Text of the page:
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By: W. Steven Nichols
Christian & Small LLP
Birmingham, Alabama

Does your company have a policy similar to the following?

“Email is the sole and exclusive property of the Company, and should be used for business purposes only. Employees are prohibited from using the email system in connection with engaging in activities on behalf of organizations or persons with no professional or business affiliation with the Company, and from sending uninvited email of a personal nature.”

If so, according to the National Labor Relations Board (NLRB), you are in violation of federal law.

Recently, the NLRB issued a decision involving a company’s internal email policy. Purple Communications provides sign-language interpretation services; its employees are interpreters who, operating out of 16 call centers, provide two-way, real-time interpretation of telephone communications between deaf and hearing individuals. Interpreters are assigned individual email accounts on its email system, and they use those accounts every day that they are at work.  Purple Communications’ handbook contains the above-quoted email policy.

A Purple Communications employee sent out several emails related to an on-going organizational campaign by a union. The company disciplined the employee for violation of the policy. The union and the employee challenged the disciplinary actions as unlawful under the National Labor Relations Act. Reversing a decision reached only seven years ago, the NLRB agreed with the union and employee:

“We will presume that employees who have rightful access to their employer’s email system in the course of their work have a right to use the email system to engage in Section 7-protected communications on non-working time.”

“An employer may rebut the presumption by demonstrating that special circumstances necessary to maintain production or discipline justify restricting its employees’ rights. Because limitations on employee communication should be no more restrictive than necessary to protect the employer’s interests, we anticipate that it will be the rare case where special circumstances justify a total ban on non-work email use by employees.

It has long been the law that employers could have blanket prohibitions of employees using employer-owned communication systems for solicitation purposes, provided that the prohibition was not selectively enforced against communications related to unions. If employees can send emails about church raffles and garage sales, they can send emails about unions. However, an absolute and uniformly enforced prohibition was lawful. No more. For the first time, if an employer allows employees ANY general access to internal email systems, the employees have the RIGHT to use the system for purposes of soliciting support for a union. Significantly, the NLRB held that its new decision applies retroactively (i.e., to employers’ existing polices).

“Well, my company is not unionized and a union is not attempting to organize our employees – so why do I care?” Because the National Labor Relations Act does not just apply to unions.  The NLRA governs the relationships between employers and employees without regard to union involvement.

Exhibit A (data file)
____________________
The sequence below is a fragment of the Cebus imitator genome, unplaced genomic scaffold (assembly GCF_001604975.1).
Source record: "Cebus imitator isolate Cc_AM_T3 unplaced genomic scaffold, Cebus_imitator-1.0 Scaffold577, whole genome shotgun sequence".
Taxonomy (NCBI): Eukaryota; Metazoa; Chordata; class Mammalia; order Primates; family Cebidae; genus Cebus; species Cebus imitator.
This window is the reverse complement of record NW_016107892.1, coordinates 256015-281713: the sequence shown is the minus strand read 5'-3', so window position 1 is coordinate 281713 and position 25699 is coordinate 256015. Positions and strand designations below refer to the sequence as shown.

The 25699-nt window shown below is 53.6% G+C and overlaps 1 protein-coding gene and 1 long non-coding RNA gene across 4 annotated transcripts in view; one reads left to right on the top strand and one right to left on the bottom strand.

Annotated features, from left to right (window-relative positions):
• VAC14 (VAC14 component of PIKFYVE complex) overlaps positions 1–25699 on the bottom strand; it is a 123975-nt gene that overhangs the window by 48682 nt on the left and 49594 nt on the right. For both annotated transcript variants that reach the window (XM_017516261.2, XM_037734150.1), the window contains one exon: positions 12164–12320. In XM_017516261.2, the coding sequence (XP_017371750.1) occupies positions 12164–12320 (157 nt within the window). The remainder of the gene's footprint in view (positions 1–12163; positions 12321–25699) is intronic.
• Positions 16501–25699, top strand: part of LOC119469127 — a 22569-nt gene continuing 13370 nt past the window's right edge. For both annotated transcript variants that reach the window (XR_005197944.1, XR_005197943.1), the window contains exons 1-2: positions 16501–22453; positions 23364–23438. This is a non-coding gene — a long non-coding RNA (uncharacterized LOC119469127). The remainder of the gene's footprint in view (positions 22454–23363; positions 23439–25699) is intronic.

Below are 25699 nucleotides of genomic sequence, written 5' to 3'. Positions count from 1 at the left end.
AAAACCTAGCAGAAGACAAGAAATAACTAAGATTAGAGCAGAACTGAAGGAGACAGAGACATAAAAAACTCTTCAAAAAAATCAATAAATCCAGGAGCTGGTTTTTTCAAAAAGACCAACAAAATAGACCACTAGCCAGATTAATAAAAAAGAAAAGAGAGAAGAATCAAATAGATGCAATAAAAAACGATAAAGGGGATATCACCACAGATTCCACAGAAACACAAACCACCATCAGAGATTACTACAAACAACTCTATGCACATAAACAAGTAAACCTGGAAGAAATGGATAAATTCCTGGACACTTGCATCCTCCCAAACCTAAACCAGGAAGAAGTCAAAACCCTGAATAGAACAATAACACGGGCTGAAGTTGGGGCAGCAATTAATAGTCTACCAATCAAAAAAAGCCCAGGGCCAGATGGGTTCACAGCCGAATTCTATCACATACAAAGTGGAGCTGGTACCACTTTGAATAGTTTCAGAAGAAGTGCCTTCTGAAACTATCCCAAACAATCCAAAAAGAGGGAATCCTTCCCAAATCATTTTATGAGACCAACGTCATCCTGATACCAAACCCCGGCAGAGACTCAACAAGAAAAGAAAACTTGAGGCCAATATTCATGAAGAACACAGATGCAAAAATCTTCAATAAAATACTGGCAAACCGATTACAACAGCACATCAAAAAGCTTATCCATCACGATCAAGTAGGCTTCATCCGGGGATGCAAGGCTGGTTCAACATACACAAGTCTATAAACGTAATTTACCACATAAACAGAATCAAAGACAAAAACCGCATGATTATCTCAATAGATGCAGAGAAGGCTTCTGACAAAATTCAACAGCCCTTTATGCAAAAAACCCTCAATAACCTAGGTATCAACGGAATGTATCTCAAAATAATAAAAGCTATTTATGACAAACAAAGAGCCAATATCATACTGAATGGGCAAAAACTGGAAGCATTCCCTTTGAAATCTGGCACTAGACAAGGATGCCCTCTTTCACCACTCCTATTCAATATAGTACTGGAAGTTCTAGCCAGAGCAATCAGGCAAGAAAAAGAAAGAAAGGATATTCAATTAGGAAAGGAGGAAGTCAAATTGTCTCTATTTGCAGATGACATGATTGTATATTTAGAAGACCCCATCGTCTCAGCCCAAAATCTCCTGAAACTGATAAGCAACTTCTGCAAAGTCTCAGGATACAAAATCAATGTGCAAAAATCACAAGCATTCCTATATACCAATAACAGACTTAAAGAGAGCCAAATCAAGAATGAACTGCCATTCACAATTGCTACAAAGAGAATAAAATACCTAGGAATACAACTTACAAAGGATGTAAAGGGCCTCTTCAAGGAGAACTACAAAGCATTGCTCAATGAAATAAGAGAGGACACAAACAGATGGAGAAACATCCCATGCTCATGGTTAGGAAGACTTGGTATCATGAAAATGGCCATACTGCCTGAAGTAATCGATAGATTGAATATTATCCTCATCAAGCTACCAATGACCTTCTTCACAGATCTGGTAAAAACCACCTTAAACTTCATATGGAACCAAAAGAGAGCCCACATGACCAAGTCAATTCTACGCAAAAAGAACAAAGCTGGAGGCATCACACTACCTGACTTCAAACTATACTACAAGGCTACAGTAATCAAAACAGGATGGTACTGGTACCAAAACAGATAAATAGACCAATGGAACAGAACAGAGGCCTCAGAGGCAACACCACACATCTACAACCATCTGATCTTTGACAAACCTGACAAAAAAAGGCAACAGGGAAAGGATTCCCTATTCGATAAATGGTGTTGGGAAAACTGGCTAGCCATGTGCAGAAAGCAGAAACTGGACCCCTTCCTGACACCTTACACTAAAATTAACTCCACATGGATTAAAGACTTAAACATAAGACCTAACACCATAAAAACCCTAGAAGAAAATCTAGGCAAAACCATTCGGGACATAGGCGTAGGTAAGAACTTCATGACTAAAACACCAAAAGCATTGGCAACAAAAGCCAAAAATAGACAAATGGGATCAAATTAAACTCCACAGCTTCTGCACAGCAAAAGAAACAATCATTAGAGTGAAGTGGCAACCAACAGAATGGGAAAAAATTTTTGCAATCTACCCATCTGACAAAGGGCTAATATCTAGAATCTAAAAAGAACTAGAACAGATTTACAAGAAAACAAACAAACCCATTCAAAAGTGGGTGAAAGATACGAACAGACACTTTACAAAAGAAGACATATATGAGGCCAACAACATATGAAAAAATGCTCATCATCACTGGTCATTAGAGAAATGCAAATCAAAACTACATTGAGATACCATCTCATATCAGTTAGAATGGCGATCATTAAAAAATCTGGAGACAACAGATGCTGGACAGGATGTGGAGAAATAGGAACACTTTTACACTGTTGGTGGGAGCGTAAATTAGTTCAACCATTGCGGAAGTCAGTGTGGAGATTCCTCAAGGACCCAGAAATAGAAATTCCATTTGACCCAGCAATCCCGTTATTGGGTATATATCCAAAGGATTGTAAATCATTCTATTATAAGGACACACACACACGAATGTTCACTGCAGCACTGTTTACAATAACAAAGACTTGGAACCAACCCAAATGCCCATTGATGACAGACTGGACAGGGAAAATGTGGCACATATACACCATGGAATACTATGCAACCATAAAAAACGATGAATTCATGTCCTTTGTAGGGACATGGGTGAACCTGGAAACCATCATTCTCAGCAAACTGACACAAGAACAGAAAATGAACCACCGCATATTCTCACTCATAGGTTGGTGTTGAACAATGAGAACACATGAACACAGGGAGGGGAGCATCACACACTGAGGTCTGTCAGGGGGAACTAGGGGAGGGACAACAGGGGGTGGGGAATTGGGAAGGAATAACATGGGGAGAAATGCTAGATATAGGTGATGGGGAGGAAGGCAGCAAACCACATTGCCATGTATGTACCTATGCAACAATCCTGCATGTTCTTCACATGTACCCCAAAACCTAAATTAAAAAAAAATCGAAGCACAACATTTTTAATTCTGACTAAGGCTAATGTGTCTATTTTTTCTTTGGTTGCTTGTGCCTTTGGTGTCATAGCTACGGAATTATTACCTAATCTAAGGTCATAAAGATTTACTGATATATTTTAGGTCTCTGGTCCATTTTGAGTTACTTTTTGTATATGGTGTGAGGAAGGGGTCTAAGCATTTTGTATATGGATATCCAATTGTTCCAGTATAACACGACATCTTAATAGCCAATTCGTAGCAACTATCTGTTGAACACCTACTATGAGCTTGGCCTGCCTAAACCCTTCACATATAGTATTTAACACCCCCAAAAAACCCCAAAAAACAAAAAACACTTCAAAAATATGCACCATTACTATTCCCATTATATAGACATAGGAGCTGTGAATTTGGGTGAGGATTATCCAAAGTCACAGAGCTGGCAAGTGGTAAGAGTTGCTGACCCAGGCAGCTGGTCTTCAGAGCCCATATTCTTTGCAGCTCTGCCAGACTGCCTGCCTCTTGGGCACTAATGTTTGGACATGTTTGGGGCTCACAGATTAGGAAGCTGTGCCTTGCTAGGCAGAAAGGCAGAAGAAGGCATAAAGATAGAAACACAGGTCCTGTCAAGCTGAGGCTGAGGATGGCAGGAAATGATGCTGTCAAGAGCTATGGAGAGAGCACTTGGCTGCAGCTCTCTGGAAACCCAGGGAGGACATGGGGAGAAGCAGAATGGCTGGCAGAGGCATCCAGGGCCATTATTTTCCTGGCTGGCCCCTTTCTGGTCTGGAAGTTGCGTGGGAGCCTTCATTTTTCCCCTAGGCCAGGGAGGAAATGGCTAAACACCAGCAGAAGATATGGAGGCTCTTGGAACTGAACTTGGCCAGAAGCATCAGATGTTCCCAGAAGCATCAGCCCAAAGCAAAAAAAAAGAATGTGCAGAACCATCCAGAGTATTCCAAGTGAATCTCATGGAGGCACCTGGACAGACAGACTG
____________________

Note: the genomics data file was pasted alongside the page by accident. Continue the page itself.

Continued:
All employees covered by the NLRA, union members or not, have the right “to engage in, or refrain from engaging in, concerted activity for the purpose of collective bargaining or other mutual aid and protection.”

“Concerted activities” include communications related to the terms, conditions and privileges of employment motivated by employees’ collective interests as opposed to the interests of a single employee. Terms and conditions include compensation, benefits, promotions, disciplinary actions, working conditions, hours of work, overtime, safety, equipment, and employment policies. Even harsh criticism of management, supervisors or other employees can be concerted activity. In other words, the NLRB has given employees virtually the unfettered right to use a company’s internal email system to solicit support for what a single employee considers a common cause or to complain about any aspect of the employment relationship.

There is good news, however. For now:

  • The NLRB limited its ruling to just internal email systems.
  • The decision does not require an employer to grant employees access to its email system where it has not chosen to do so.
  • The decision encompasses email use by employees only; it does not give non-employees rights to access an employer’s email system.
  • The decision did not alter the law that an employer can prohibit an employee’s personal use of internal email systems during working time provided that such a prohibition is uniformly enforced. (Working does not equate to shift hours. “Working time” is the period that an employee is actually expected to be performing work. For example, recognized breaks are not “working time.”)
  • An employer is allowed to establish uniform and consistently enforced restrictions, such as prohibiting large attachments or audio/video segments, if the employer can demonstrate that they would interfere with the email system’s efficient functioning.
  • The decision does not prevent employers from continuing to monitor their computers and email systems for legitimate management reasons, such as ensuring productivity and preventing email use for purposes of harassment or other activities that could give rise to employer liability.

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